Hesburgh Library: DA 963 .C54 2014

Captain Jack White: Imperialism, Anarchism and the Irish Citizen Army, by Leo Keohane, Merrion Press.
Hesburgh Library status: In process.

Ireland and the Irish in Interwar England, by Mo Moulton, Cambridge University Press.
Hesburgh Library: DA 125 .I7 M68 2014

 

Irish Studies journals with recent issues:

New Hibernia Review, Vol. 18, no. 4 Winter/Geimhreadh 2014

New Hibernia ReviewProject Muse is our subscription service for this journal, and may be accessed via the Library:

The most recent issue includes the following:

Bob Quinn. Conamara Revolution.

Stephanie Rains. “Do you ring? Or are you rung for?” Mass media, class, and social aspiration in Edwardian Ireland.

Siobhán Campbell. Filíocht Nua: New Poetry.

Mark S. Quigley. Modernization’s lost pasts: Sean O’Faolain, the Bell, and Irish modernization before Lemass.

Tomás Ó h-Íde. Robert Flaherty’s Oidhche Sheanchais: The first film in Irish.

Wes Hamrick. The public sphere and eighteenth-century Ireland.

Ian O’Donnell, David M. Doyle. A family affair? English hangmen and a Dublin jail, 1923-54.

Christelle Serée-Chaussinand. Actaeon revisited: Seamus Heaney and Sinéad Morrissey respond to Titian.

Ellen Scheible. Imperialism, aesthetics, and Gothic confrontation in The Picture of Dorian Gray.

 

Éire-Ireland:  Volume 49, Issues 3 & 4, Fall/Winter 2014.

eir.49.3-4_front_smThis journal also comes via a subscription to Project Muse, and so the articles may be found via the Library.

Contents of the current issue include the following:

Andy Bielenberg. “Something of the nature of a massacre”: The Bandon Valley Killings revisited.  Andy Bielenberg, John Borgonovo, James S. Donnelly Jr.

Elizabeth Cullingford.  American dreams: Emigration or exile in contemporary Irish fiction?

Ellen McWilliams. “No place is home– It is as it should be”: Exile in the writing of Maeve Brennan.

Darragh Gannon.  The rise of the Rainbow Chasers: Advanced Irish political nationalism in Britain, 1916-22.

Mel Farrell. From Cumann na nGaedheal to Fine Gael: The foundation of the United Ireland party in September 1933.

Nicholas M. Wolf. Introduction: Mathew Carey and Dublin. Nicholas M. Wolf and Benjamin Bankhurst.

Padhraig Higgins. Mathew Carey, Catholic identity, and the Penal Laws.

James Kelly. Mathew Carey’s Irish apprenticeship: Editing the Volunteers Journal, 1783-84.

Nicholas M. Wolf. Advocacy, the Enlightenment, and the Catholic print trade in Mathew Carey’s dublin.

Ronald Schuchard. “Into the heartland of the ordinary”: Seamus Heaney, Thomas Hardy, and the dividied traditions of modern and contemporary poetry.

Terence Brown. Seamus Heaney’s tender Yeats.

Stephen Regan. “Things remembered”: Objects of memory in the poetry of Seamus Heaney.

 

Estudios Irlandeses, Issue 9 (2014)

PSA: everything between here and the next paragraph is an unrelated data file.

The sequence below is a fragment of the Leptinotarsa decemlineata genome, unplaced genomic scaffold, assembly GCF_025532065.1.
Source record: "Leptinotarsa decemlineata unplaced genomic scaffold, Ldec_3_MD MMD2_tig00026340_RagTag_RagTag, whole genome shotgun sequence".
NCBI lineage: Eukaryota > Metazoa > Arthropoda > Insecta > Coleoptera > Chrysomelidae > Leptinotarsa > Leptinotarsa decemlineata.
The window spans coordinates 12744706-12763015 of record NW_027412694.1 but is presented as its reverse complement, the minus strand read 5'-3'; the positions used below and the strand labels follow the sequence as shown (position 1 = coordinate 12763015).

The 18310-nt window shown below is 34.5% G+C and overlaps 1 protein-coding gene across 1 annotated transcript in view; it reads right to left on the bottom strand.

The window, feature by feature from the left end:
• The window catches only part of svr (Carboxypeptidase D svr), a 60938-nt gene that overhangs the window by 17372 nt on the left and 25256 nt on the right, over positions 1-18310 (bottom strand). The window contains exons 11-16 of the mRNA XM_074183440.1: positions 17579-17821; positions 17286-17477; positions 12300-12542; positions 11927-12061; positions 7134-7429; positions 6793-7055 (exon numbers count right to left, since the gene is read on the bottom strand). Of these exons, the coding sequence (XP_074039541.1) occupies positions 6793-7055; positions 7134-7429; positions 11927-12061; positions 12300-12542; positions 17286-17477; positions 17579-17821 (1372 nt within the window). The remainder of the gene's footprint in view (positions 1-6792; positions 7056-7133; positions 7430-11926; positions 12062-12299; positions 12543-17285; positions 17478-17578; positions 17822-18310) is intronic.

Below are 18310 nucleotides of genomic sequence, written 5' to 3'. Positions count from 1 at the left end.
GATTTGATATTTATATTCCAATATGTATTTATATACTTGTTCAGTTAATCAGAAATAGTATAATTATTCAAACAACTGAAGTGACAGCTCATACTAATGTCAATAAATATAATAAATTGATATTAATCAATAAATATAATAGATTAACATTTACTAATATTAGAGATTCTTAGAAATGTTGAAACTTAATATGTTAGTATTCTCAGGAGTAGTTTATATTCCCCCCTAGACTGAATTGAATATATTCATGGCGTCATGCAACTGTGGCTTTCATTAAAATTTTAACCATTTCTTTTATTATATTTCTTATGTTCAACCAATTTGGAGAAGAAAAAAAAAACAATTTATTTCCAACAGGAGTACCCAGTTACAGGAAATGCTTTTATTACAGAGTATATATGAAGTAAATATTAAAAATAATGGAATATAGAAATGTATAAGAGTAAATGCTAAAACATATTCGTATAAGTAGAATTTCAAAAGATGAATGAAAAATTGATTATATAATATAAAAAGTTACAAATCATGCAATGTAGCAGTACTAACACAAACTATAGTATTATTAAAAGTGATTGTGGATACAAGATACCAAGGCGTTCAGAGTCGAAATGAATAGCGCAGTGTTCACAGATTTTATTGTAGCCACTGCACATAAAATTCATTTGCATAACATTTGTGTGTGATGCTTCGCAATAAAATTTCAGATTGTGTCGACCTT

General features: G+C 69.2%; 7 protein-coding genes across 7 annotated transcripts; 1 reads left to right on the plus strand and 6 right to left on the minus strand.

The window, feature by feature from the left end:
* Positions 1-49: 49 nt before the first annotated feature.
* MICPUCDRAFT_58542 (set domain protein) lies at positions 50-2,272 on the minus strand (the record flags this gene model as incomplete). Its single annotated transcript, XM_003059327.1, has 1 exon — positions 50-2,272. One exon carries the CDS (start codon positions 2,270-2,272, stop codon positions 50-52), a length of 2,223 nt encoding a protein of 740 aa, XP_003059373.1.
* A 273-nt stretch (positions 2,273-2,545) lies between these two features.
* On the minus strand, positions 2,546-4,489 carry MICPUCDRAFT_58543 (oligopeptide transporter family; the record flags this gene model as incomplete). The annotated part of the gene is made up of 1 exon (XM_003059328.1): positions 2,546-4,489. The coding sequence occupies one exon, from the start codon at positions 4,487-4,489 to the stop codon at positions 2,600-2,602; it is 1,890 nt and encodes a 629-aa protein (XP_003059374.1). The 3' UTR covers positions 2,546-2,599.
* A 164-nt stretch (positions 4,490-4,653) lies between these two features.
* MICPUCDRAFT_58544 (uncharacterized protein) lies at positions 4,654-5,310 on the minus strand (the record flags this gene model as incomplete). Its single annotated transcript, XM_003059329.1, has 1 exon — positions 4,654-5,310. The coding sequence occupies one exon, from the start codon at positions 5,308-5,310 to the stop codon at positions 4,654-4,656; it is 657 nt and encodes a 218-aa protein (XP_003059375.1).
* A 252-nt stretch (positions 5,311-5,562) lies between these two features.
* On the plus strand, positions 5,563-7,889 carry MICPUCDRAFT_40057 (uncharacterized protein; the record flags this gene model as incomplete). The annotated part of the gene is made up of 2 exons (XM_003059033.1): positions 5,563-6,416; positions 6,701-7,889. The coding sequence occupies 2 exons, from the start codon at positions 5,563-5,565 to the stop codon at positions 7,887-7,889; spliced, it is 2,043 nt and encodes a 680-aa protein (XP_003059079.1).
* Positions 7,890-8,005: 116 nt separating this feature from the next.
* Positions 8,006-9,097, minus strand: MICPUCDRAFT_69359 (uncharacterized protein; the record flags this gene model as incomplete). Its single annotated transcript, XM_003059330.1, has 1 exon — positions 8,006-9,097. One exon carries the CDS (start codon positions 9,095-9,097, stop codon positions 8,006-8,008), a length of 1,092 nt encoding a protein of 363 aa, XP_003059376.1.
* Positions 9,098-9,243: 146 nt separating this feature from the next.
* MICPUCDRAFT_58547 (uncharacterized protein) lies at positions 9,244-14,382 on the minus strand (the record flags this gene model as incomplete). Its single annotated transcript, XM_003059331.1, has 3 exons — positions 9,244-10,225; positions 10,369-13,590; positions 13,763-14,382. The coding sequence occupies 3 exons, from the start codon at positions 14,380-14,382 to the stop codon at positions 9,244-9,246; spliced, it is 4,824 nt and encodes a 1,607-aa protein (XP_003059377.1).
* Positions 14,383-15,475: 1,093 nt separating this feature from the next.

Estudios 9Estudios Irlandeses, the peer-reviewd, open source electronic journal of the Spanish Association for Irish Studies, is published online in March, so this issue is not quite so recent.

Among the articles, essays, interviews and translations in Issue 9 are the following:

Mercedes del Campo del Pozo. “Mother Ireland, get off our backs”: Gender, Republicanism and state politics in prison short stories by Northern Irish women writers.

Claire A. Culleton. Competing concepts of culture: Irish art at the 1924 Paris Olympic Games.

Juan F. Elices. Uchronian scenarios in the context of Irish literature: The case of C. B. Gilford’s The Crooked Shamrock.

Bill Gray. “A thrilling beauty”? Violence, transcendence and the Shankill Butchers in Eoin McNamee’s Resurrection Man.

José M. Yebra. The interstitial status of Irish gayness in Colm Tóibín’s The Blackwater Lightship and The Master.

 

 

 

Breac – A Digital Journal of Irish Studies

Posted on August 5, 2014 in Digital, Journals and Magazines

Breac heading

 

The Breac Team brought out the second issue of their online journal last month.  This issue, edited by Lindsay J. Haney and Shaun Richards, is devoted to Irish drama.  The editors “hope that these essays will stimulate debate and lively conversations around the role of the theater in staging issues such as economic crisis, urban renewal, gender relations, sexual abus, and other matters that are vital to contemporary considerations in Irish Studies” (Preface, Breac, July 10, 2014)

The very first item presents a typical Breac problem for librarians.  What is “Am I Rambling”?  Is it a film?  Is it street theatre?  Is it a guided tour? I can tell that it is an experimental event, organized and presented by Veronica Dyas and Sorcha Kenny, in which a group of people walk around Dublin and encounter street art.  At least that’s what I think it is.  Beyond that, I am waiting to see commentary on the Breac site to help me interpret the video.

Brian Ó Conchubhair describes Fíbín, an Irish language theatre group, once again using the medium of the online journal to provide a video.  Other articles are more traditional scholarly articles, but they take advantage of the digital platform by providing hyperlinked references that take the reader straight to the article under discussion, if available online.

Here are the contents of the current issue:

Preface
Lindsay J. Haney and Shaun Richards

Am I Rambling?
Veronica Dyas and Sorcha Kenny

Politicizing Performance: ANU Productions and Site-Specific Theater
Brian Singleton